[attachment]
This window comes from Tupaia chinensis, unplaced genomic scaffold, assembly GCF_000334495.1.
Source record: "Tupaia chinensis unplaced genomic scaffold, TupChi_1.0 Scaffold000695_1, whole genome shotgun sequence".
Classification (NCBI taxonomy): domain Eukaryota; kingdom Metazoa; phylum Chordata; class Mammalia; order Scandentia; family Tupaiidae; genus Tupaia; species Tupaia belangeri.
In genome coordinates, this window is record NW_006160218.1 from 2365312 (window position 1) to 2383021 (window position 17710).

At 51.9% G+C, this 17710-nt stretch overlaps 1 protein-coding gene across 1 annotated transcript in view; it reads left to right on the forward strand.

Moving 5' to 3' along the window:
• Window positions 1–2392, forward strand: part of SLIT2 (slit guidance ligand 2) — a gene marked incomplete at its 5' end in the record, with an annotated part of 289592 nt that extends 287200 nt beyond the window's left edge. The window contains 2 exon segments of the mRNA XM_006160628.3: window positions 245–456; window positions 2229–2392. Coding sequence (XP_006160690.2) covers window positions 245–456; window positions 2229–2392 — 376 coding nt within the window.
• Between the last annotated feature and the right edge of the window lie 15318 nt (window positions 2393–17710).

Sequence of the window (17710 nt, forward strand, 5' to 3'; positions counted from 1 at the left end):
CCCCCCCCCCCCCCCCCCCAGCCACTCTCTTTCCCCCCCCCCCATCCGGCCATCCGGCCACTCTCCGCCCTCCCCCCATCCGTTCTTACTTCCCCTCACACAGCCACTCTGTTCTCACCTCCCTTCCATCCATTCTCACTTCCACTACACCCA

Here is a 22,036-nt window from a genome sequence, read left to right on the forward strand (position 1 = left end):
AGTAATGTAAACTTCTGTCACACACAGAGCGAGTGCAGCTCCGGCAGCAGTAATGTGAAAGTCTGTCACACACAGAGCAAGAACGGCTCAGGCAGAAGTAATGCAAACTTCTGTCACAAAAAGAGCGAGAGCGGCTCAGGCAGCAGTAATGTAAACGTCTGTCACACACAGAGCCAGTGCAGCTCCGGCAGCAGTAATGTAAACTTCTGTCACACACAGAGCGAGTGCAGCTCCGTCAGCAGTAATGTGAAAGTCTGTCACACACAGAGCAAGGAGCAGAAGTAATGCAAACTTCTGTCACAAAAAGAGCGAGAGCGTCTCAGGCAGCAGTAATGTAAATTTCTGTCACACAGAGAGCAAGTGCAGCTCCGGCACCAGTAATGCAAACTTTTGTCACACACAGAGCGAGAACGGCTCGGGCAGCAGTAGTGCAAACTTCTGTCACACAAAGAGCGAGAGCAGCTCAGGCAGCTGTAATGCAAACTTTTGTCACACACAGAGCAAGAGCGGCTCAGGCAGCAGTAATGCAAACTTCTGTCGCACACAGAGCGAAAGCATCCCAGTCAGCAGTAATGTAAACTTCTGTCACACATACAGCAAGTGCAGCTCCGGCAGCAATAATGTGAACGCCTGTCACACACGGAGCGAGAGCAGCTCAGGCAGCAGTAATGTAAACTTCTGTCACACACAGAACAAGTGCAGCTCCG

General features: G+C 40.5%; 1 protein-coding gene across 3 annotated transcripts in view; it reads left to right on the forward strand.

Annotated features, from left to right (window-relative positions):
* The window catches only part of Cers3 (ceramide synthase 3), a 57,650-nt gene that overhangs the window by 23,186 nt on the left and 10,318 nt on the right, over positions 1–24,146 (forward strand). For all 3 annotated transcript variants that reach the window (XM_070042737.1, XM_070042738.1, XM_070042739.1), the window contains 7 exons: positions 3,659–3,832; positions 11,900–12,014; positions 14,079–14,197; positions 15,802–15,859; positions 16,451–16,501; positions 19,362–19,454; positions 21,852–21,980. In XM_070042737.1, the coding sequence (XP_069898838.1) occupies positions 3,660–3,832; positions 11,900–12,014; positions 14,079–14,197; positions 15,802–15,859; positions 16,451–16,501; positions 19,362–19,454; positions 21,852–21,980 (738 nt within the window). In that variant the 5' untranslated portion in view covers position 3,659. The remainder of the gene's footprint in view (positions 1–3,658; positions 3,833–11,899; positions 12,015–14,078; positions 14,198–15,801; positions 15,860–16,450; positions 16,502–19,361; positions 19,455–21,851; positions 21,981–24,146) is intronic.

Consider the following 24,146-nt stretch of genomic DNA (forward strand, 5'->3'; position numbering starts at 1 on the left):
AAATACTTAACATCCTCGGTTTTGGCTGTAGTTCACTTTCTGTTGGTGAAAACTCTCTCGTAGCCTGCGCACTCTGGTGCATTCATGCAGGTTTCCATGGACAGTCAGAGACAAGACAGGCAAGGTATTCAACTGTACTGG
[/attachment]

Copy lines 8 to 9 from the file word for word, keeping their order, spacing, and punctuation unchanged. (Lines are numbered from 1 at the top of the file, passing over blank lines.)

• Between the last annotated feature and the right edge of the window lie 15318 nt (window positions 2393–17710).

Sequence of the window (17710 nt, forward strand, 5' to 3'; positions counted from 1 at the left end):